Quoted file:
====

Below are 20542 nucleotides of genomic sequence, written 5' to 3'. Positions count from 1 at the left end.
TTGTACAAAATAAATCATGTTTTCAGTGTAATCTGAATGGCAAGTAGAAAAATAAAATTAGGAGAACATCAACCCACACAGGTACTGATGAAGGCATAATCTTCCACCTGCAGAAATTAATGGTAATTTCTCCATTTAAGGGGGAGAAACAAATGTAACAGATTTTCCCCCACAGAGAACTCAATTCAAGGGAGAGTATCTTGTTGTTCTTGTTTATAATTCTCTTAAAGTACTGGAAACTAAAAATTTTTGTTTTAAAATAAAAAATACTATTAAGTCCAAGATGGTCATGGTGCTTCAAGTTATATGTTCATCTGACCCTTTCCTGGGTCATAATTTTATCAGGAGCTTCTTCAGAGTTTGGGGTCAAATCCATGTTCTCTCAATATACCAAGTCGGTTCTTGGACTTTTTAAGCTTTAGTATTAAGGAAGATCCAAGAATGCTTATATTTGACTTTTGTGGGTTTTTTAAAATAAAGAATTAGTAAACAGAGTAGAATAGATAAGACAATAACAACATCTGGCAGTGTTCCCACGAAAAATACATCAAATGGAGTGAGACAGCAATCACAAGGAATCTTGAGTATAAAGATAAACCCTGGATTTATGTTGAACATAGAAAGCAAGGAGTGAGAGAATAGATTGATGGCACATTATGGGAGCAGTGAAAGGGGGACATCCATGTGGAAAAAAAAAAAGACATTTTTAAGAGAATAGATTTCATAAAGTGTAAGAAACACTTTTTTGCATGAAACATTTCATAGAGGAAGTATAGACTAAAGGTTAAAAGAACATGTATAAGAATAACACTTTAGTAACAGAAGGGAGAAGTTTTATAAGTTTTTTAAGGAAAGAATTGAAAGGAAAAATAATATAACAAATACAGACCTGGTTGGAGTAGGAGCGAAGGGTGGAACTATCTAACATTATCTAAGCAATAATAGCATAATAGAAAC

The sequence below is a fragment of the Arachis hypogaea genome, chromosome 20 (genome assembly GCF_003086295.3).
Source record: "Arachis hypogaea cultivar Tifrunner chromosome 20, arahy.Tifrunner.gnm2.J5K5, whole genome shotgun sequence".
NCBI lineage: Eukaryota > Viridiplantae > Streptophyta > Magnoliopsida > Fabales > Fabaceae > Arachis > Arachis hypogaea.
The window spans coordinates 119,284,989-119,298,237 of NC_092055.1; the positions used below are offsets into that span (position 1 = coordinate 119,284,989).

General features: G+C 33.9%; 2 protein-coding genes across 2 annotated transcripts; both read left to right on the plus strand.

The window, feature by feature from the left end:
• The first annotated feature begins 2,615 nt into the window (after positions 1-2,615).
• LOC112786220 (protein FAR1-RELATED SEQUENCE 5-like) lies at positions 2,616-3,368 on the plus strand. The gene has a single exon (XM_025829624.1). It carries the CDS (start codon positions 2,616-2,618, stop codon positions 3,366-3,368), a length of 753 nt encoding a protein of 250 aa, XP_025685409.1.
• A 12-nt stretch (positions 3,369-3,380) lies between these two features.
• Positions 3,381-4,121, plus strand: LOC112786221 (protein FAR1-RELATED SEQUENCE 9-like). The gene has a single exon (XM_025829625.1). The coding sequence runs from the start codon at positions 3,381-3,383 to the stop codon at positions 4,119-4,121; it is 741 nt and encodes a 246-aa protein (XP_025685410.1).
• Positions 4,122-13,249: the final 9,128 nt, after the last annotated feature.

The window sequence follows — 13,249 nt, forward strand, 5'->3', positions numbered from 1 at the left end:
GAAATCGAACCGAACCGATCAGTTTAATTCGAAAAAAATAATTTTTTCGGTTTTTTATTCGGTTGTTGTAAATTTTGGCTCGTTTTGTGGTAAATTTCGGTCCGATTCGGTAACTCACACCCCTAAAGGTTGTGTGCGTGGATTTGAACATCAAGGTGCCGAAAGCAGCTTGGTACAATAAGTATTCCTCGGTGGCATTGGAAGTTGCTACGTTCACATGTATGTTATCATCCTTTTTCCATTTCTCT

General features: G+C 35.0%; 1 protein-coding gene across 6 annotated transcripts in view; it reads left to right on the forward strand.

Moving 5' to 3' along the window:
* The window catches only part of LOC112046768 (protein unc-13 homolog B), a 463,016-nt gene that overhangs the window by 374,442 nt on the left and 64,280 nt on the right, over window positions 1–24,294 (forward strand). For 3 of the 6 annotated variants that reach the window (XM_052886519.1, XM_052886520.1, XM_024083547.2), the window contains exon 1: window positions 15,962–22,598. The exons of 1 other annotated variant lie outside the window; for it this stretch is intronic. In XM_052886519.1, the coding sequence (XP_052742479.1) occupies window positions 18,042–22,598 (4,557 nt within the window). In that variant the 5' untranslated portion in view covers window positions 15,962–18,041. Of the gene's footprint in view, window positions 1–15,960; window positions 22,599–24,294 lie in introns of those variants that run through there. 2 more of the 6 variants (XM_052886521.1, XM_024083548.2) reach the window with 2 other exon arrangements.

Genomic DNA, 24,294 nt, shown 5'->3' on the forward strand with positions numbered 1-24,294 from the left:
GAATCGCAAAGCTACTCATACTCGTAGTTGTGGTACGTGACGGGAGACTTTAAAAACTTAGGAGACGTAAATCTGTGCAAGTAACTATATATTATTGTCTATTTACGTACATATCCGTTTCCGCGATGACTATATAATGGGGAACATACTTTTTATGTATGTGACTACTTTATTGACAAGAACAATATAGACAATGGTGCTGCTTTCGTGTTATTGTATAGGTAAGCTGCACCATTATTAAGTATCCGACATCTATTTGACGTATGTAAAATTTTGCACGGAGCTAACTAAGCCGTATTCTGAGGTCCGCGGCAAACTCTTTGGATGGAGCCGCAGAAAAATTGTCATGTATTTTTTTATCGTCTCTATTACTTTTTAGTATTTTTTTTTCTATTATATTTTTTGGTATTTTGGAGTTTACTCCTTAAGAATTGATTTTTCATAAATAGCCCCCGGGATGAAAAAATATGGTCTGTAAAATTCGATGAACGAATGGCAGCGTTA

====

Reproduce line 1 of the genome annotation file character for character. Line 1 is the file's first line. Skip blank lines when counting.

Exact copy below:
Below are 20542 nucleotides of genomic sequence, written 5' to 3'. Positions count from 1 at the left end.